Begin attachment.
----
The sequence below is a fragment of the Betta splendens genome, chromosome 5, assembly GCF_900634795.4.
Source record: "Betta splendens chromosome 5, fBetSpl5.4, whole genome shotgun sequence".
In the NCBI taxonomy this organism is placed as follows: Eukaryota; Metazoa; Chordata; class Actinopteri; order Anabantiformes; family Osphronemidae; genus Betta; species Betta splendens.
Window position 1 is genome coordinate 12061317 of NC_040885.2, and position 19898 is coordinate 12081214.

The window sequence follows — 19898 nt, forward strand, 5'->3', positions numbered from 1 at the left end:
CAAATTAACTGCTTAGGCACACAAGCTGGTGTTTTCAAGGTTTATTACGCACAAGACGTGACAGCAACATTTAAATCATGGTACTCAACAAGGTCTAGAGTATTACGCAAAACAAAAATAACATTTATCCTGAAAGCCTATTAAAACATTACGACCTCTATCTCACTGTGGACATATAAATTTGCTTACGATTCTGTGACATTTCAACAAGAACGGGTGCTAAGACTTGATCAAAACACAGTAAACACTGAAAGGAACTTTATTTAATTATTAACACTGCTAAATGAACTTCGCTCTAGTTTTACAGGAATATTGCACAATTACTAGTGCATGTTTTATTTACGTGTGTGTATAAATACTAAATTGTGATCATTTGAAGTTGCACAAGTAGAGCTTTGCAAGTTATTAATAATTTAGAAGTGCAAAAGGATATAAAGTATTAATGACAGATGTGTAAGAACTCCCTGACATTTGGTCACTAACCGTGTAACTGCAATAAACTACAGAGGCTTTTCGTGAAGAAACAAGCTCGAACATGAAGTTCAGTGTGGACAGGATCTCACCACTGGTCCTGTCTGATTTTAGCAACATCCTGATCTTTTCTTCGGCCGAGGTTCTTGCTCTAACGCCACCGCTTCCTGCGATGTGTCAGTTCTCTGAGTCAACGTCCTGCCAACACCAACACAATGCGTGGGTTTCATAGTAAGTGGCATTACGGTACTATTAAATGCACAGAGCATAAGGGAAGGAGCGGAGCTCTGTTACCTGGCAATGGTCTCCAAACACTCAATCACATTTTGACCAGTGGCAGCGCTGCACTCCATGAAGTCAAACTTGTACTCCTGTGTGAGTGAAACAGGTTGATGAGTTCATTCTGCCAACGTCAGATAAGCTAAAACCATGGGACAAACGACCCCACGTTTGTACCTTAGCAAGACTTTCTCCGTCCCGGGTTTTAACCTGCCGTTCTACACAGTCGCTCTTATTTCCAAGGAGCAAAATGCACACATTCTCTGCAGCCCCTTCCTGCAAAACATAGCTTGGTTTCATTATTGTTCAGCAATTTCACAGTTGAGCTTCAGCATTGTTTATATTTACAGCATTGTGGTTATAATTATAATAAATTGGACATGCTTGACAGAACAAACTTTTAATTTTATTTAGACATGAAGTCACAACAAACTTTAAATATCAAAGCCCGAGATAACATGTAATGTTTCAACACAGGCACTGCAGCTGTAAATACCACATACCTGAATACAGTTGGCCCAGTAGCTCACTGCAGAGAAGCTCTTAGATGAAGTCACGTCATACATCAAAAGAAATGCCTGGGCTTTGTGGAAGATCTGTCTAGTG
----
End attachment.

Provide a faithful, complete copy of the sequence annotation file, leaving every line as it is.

The sequence below is a fragment of the Betta splendens genome, chromosome 5, assembly GCF_900634795.4.
Source record: "Betta splendens chromosome 5, fBetSpl5.4, whole genome shotgun sequence".
In the NCBI taxonomy this organism is placed as follows: Eukaryota; Metazoa; Chordata; class Actinopteri; order Anabantiformes; family Osphronemidae; genus Betta; species Betta splendens.
Window position 1 is genome coordinate 12061317 of NC_040885.2, and position 19898 is coordinate 12081214.

The window sequence follows — 19898 nt, forward strand, 5'->3', positions numbered from 1 at the left end:
CAAATTAACTGCTTAGGCACACAAGCTGGTGTTTTCAAGGTTTATTACGCACAAGACGTGACAGCAACATTTAAATCATGGTACTCAACAAGGTCTAGAGTATTACGCAAAACAAAAATAACATTTATCCTGAAAGCCTATTAAAACATTACGACCTCTATCTCACTGTGGACATATAAATTTGCTTACGATTCTGTGACATTTCAACAAGAACGGGTGCTAAGACTTGATCAAAACACAGTAAACACTGAAAGGAACTTTATTTAATTATTAACACTGCTAAATGAACTTCGCTCTAGTTTTACAGGAATATTGCACAATTACTAGTGCATGTTTTATTTACGTGTGTGTATAAATACTAAATTGTGATCATTTGAAGTTGCACAAGTAGAGCTTTGCAAGTTATTAATAATTTAGAAGTGCAAAAGGATATAAAGTATTAATGACAGATGTGTAAGAACTCCCTGACATTTGGTCACTAACCGTGTAACTGCAATAAACTACAGAGGCTTTTCGTGAAGAAACAAGCTCGAACATGAAGTTCAGTGTGGACAGGATCTCACCACTGGTCCTGTCTGATTTTAGCAACATCCTGATCTTTTCTTCGGCCGAGGTTCTTGCTCTAACGCCACCGCTTCCTGCGATGTGTCAGTTCTCTGAGTCAACGTCCTGCCAACACCAACACAATGCGTGGGTTTCATAGTAAGTGGCATTACGGTACTATTAAATGCACAGAGCATAAGGGAAGGAGCGGAGCTCTGTTACCTGGCAATGGTCTCCAAACACTCAATCACATTTTGACCAGTGGCAGCGCTGCACTCCATGAAGTCAAACTTGTACTCCTGTGTGAGTGAAACAGGTTGATGAGTTCATTCTGCCAACGTCAGATAAGCTAAAACCATGGGACAAACGACCCCACGTTTGTACCTTAGCAAGACTTTCTCCGTCCCGGGTTTTAACCTGCCGTTCTACACAGTCGCTCTTATTTCCAAGGAGCAAAATGCACACATTCTCTGCAGCCCCTTCCTGCAAAACATAGCTTGGTTTCATTATTGTTCAGCAATTTCACAGTTGAGCTTCAGCATTGTTTATATTTACAGCATTGTGGTTATAATTATAATAAATTGGACATGCTTGACAGAACAAACTTTTAATTTTATTTAGACATGAAGTCACAACAAACTTTAAATATCAAAGCCCGAGATAACATGTAATGTTTCAACACAGGCACTGCAGCTGTAAATACCACATACCTGAATACAGTTGGCCCAGTAGCTCACTGCAGAGAAGCTCTTAGATGAAGTCACGTCATACATCAAAAGAAATGCCTGGGCTTTGTGGAAGATCTGTCTAGTG